MyHomeYourHome/Elements of the Home/Energy Sources
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Goals for the home's energy
We aim to develop a set of reliable, low-impact, sustainable sources of energy for the home. The resident's participation in the energy sources of the home seems like a good idea, because it makes the user more aware of their usage. Good? Bad?
- what energy sources can be used?
- is it important to use multiple energy sources?
- how can we keep costs of building and maintaining multiple energy sources low?
- can these systems be intuitive/ transparent enough for the user to self-maintain them?
Kenneth and Tim from Queens University were kind enough to break down for us some of the potential energy sources for the home, and related issues. Thanks guys!
Here are a few things that Tim and I discussed a few days ago. All the topics below discuss energy methods and their specifications. There are a few other topics that were discussed, but I will email that out later.
Would you be able to provide me a bit more information on the climate, etc. that this will be used in? Thanks!
We looked at Geothermal, Hydro, Wind, Biomass, Photothermal and Photovoltaic.
Geothermal and Hydro
To begin with, Geothermal and Hydro are great sources of energy, but they require installing pipes. Geothermal would require that you create a complete circuit so that air flows through the pipes underground and back up. This will help reduce heating costs, etc. As for Hydro, running a pipe from a large body of water underneath the house and back to the large body of water would help moderate the temperature of the house as well. Geothermal pipes would have to be below the frost layer, while the hydro pipes would be closer to the surface. However, there is one major issue with this: this would require property of the land since we would be modifying it. As such, these two options are not feasible. Rainfall can also become a source of power. By setting up a rain collector above the house, it is possible to collect a sufficient amount of water so that its weight can run a turbine. You can hold water in a container and let it travel through the turbine to you by releasing a valve when there is sufficient quantities of water. This is possible, but it depends on the quantity of rain that there is in the area.
Wind is a common method to generate electricity. General rule is if you want something to generate more electricity make it taller and make it larger. Due to the property issue brought up with geothermal and hydro, the wind turbine would have to be attached to the house or small enough that it can be taken on and off. Attaching it to the house brings up two issues: structural support and noise. The structure in question would have to be small, so that it can actually be supported on the house. Furthermore, if it was small, it would generate a lot of noise which would not be appreciated in the environment. There are actually laws restricting height and noise levels of wind turbines in Canada. I highly doubt that this will be an issue though. In the scenario that we do not attach it to the house, it would be fairly close to the house and would not generate enough energy to warrant it. This may be an option if you need a constant mechanical energy.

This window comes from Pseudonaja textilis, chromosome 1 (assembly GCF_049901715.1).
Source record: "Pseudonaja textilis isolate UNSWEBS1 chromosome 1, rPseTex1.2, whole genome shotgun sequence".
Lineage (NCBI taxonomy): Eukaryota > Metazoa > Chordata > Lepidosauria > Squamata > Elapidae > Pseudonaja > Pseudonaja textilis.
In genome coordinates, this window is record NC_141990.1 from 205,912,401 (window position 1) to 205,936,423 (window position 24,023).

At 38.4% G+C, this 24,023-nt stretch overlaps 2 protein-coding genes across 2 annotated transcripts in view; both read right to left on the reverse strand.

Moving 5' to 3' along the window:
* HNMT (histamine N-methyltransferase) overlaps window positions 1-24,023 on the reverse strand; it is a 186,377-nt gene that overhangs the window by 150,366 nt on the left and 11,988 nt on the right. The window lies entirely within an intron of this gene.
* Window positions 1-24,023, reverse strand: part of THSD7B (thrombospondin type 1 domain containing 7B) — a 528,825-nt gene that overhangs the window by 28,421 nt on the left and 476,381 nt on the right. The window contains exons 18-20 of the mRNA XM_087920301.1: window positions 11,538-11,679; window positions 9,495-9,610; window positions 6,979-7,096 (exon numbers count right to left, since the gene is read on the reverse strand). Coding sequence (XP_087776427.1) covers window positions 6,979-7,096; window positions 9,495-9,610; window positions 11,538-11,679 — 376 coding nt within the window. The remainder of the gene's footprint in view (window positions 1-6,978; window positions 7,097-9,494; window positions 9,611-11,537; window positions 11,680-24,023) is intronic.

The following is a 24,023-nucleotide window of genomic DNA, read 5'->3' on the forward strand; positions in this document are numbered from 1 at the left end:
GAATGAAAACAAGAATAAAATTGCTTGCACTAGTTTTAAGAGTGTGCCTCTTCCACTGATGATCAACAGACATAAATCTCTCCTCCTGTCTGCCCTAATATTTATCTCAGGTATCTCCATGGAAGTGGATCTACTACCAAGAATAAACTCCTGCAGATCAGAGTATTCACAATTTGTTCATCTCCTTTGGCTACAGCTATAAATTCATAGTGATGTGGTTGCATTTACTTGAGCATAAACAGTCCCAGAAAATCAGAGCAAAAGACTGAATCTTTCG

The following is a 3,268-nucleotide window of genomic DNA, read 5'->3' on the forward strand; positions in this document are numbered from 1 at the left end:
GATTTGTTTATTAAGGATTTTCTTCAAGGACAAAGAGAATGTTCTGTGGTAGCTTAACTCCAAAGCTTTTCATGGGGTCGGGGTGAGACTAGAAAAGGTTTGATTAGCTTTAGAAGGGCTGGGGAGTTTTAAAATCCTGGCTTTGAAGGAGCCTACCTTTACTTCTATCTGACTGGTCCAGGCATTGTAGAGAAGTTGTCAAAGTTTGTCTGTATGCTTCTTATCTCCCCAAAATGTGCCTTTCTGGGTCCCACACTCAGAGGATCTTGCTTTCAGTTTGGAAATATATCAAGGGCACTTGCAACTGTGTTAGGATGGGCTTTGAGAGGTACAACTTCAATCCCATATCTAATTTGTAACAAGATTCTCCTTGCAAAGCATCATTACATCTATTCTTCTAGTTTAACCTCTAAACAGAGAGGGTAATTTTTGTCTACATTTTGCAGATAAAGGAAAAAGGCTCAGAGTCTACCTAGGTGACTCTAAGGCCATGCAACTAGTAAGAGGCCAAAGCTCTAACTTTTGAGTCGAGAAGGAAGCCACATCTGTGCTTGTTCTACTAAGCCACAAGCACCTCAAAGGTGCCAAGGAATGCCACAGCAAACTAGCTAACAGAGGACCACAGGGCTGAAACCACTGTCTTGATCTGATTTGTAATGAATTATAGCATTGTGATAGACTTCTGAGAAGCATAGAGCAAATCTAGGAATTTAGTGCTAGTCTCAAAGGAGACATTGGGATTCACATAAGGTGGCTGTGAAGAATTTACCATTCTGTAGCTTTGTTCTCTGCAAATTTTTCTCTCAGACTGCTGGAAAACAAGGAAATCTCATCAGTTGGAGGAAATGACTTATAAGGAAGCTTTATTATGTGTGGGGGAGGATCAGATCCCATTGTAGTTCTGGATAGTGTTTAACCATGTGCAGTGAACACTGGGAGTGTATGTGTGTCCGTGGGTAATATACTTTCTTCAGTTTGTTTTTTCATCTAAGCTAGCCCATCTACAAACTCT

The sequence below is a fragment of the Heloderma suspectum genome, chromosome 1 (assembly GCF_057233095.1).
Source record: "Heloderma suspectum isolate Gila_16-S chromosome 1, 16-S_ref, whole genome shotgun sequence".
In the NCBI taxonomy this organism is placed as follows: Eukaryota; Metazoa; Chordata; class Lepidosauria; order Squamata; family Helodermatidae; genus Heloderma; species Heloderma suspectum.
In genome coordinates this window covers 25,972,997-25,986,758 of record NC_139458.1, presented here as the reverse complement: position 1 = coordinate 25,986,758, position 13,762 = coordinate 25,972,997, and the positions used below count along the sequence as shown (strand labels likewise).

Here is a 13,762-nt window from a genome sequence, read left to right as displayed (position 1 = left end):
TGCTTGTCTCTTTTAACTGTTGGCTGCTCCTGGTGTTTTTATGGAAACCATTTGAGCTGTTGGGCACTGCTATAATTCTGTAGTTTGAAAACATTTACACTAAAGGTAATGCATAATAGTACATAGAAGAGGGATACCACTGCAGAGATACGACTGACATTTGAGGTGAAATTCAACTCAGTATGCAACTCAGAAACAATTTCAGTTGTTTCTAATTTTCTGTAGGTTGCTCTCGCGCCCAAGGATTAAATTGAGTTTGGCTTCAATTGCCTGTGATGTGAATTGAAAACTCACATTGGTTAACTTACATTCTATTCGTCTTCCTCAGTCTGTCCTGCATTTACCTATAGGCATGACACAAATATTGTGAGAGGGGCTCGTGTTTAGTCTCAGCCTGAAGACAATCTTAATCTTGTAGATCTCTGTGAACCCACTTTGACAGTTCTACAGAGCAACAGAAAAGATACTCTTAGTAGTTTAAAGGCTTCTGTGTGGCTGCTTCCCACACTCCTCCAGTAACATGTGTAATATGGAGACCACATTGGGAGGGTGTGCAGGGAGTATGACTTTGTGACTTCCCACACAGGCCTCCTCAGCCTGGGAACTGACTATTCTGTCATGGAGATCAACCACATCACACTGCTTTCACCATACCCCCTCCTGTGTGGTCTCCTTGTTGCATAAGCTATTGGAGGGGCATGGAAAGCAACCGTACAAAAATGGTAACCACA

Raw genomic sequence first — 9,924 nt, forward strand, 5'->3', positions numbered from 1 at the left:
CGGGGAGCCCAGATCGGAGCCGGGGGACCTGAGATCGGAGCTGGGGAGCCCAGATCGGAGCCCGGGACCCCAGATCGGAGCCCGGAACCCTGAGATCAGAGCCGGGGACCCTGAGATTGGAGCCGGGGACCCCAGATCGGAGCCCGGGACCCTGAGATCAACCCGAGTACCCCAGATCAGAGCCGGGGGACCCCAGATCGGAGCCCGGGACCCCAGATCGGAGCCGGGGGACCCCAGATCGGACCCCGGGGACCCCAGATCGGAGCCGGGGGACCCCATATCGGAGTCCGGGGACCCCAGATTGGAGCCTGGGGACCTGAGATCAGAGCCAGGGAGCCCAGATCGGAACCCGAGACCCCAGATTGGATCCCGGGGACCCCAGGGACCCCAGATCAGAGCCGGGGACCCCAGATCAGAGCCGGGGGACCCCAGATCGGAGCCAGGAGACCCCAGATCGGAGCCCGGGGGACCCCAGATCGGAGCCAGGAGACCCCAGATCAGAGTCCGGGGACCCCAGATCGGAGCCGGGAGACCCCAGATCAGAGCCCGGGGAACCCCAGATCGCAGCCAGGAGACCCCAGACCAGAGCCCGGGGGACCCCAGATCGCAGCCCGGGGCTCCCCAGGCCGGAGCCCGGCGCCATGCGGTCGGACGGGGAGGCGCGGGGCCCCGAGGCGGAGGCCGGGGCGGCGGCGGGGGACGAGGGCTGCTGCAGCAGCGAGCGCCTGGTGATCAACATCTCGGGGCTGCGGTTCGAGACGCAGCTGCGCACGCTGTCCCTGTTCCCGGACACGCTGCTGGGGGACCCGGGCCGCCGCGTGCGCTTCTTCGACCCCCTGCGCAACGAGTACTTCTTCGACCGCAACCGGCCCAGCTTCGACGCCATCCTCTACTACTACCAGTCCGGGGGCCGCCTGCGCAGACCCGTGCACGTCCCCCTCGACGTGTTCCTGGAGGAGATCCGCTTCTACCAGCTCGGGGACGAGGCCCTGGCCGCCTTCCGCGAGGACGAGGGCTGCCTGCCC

Biomass was briefly mentioned, but due to the actual quantity of it, it is not possible to generate a sufficient amount of energy from it.
In terms of solar energy, two options were discussed: Photothermal and Photovoltaic cells. Photothermal would be the most efficient way of capturing solar energy. To make a simple photothermal cell, one would run water up through pipes on the roof which would then run back to the inside of the house. Normally you create a closed loop and just let convection heat the house or make it touch a water tank, so that heated water can be used. To make it efficient, one would use copper pipes, paint everything black and tightly seal the area. From what I gathered from the climate though, it won't be of that much use. Photovoltaic is the other option. The obvious method is to mount cells to the roof of the house. Another option is to attach awnings to the house, most likely above the windows, with Photovoltaics mounted to them. Lastly, you can also get windows that have cells built onto the window so that it generates electricity. You can find more information on them here (http://www.xsunx.com/Default.aspx). For specifics of cells, you'd most likely want mono crystalline silicon cells, because they're better terrestrially unless you use a concentrator system. Silicons power generating capabilities decrease with an increase in temperature, but clouds don't decrease its output as much. Therefore it will still generate electricity even in semi-cloudy conditions. Mind you, there is a high financial investment with cells.